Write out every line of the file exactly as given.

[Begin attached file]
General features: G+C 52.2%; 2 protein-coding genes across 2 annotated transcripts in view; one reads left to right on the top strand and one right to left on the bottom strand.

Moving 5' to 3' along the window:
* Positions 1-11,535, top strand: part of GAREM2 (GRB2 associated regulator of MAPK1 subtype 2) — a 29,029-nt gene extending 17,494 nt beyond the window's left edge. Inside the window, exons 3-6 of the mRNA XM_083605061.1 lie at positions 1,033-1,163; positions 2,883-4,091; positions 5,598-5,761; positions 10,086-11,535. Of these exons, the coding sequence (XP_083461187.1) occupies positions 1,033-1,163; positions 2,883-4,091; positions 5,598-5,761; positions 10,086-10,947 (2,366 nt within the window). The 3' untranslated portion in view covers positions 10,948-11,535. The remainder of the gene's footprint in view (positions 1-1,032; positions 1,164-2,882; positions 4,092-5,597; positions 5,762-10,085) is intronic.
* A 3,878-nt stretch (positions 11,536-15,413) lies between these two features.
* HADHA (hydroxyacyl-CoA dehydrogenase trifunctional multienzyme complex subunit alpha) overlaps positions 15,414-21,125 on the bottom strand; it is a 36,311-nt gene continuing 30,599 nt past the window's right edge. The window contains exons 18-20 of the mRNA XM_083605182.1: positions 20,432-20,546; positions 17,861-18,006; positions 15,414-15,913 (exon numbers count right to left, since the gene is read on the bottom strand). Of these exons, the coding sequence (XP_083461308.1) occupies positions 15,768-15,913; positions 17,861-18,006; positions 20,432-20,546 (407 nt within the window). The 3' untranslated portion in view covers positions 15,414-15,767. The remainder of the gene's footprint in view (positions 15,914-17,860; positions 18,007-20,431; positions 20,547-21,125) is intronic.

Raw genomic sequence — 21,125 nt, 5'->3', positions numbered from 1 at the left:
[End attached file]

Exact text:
General features: G+C 52.2%; 2 protein-coding genes across 2 annotated transcripts in view; one reads left to right on the top strand and one right to left on the bottom strand.

Moving 5' to 3' along the window:
* Positions 1-11,535, top strand: part of GAREM2 (GRB2 associated regulator of MAPK1 subtype 2) — a 29,029-nt gene extending 17,494 nt beyond the window's left edge. Inside the window, exons 3-6 of the mRNA XM_083605061.1 lie at positions 1,033-1,163; positions 2,883-4,091; positions 5,598-5,761; positions 10,086-11,535. Of these exons, the coding sequence (XP_083461187.1) occupies positions 1,033-1,163; positions 2,883-4,091; positions 5,598-5,761; positions 10,086-10,947 (2,366 nt within the window). The 3' untranslated portion in view covers positions 10,948-11,535. The remainder of the gene's footprint in view (positions 1-1,032; positions 1,164-2,882; positions 4,092-5,597; positions 5,762-10,085) is intronic.
* A 3,878-nt stretch (positions 11,536-15,413) lies between these two features.
* HADHA (hydroxyacyl-CoA dehydrogenase trifunctional multienzyme complex subunit alpha) overlaps positions 15,414-21,125 on the bottom strand; it is a 36,311-nt gene continuing 30,599 nt past the window's right edge. The window contains exons 18-20 of the mRNA XM_083605182.1: positions 20,432-20,546; positions 17,861-18,006; positions 15,414-15,913 (exon numbers count right to left, since the gene is read on the bottom strand). Of these exons, the coding sequence (XP_083461308.1) occupies positions 15,768-15,913; positions 17,861-18,006; positions 20,432-20,546 (407 nt within the window). The 3' untranslated portion in view covers positions 15,414-15,767. The remainder of the gene's footprint in view (positions 15,914-17,860; positions 18,007-20,431; positions 20,547-21,125) is intronic.

Raw genomic sequence — 21,125 nt, 5'->3', positions numbered from 1 at the left: